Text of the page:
Opinion / Op-Ed Contributors

Globalization and its disconnect

By Stephen S. Roach (China Daily) Updated: 2016-07-28 07:50

Globalization and its disconnect

A European Union flag is held in front of the Big Ben clock tower in Parliament Square during a 'March for Europe' demonstration against Britain's decision to leave the European Union, central London, Britain July 2, 2016.[Photo/Agencies]

While seemingly elegant in theory, globalization suffers in practice. That is the lesson of Brexit and of the rise of Donald Trump in the United States.

Truth be known, there is no rigorous theory of globalization. The best that economists can offer is David Ricardo's early 19th century framework: if a country simply produces in accordance with its comparative advantage (in terms of resource endowments and workers' skills), presto, it will gain through increased cross-border trade.

Trade liberalization-the elixir of globalization-promises benefits for all. That promise arguably holds in the long run, but a far tougher reality check invariably occurs in the short term. Brexit is just the latest case in point.

Voters in Britain objected to several of the key premises of European integration: free labor mobility and seemingly open-ended immigration, regulation by supranational European Union authorities, and currency union (which has serious flaws, such as the lack of a fiscal transfer mechanism among member states). Economic integration and globalization are not exactly the same thing, but they rest on the same Ricardian principles of trade liberalization-principles that are falling on deaf ears in the political arena.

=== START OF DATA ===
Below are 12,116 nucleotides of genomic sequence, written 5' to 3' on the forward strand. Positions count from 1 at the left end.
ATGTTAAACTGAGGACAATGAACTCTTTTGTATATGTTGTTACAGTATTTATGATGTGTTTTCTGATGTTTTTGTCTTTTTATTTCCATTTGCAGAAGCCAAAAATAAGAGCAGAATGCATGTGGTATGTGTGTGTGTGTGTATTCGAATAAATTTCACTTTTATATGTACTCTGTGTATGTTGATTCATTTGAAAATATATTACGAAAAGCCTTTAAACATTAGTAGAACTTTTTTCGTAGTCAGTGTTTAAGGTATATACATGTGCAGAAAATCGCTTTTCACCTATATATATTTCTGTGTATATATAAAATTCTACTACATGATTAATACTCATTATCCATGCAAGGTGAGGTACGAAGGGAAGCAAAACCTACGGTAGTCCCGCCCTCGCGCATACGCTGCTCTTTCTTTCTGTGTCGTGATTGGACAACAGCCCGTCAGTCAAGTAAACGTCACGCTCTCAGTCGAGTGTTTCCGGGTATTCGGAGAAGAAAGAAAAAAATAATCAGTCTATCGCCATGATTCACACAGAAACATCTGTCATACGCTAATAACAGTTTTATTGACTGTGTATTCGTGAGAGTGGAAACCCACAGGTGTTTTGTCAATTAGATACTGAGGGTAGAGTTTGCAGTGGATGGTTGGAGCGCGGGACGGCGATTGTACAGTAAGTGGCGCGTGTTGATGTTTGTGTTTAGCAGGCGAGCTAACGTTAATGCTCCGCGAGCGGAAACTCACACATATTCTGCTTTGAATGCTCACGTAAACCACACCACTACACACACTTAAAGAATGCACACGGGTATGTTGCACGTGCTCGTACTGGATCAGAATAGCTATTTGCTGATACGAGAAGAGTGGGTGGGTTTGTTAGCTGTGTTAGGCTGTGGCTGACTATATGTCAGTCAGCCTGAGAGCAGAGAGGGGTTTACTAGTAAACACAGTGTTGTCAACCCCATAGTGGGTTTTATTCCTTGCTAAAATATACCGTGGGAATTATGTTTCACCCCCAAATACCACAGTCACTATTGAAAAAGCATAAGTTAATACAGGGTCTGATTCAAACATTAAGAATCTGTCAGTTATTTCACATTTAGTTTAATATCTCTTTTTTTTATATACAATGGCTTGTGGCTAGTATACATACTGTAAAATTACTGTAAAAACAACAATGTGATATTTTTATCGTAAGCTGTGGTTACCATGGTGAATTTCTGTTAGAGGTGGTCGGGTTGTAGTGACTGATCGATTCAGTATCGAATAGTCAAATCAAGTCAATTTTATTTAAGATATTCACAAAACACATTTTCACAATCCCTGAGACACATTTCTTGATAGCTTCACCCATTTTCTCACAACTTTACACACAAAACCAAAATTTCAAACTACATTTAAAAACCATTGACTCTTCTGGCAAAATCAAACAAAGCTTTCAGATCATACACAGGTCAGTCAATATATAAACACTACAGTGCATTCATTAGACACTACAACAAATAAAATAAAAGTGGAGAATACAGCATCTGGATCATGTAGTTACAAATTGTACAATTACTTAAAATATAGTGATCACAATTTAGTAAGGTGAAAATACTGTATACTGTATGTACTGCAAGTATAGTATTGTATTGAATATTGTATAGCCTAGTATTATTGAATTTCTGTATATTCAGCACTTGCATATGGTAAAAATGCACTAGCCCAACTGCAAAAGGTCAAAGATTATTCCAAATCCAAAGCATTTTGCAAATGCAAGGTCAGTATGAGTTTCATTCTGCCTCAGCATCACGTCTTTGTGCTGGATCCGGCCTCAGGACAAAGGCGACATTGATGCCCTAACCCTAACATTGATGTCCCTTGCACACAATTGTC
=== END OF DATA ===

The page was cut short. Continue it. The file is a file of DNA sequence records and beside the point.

In short, globalization has lost its political support-unsurprising in a world that bears little resemblance to Ricardo's two centuries ago-and therefore Ricardian principles seem irrelevant today. Paul Samuelson, who led the way in translating Ricardian foundations into modern economics, reached a similar conclusion late in his life, when he pointed out how a low-wage technology imitator like China could turn the theory of comparative advantage inside out.

But it is not just a problem with an antiquated theory. Recent trends in global trade are also flashing warning signs. According to the International Monetary Fund, annual growth in world trade volume has averaged just 3 percent over the 2009-16 period-half of that from 1980 to 2008. With world trade shifting to a decidedly lower trajectory, political resistance to globalization has only intensified.

Globalization has run into trouble even before. Globalization 1.0-the surge in global trade and international capital flows in the late 19th and early 20th centuries-met its demise between World War I and the Great Depression. Global trade fell by some 60 percent from 1929 to 1932, as major economies turned inward and embraced protectionist trade policies, such as the US' infamous Smoot-Hawley Tariff Act of 1930.

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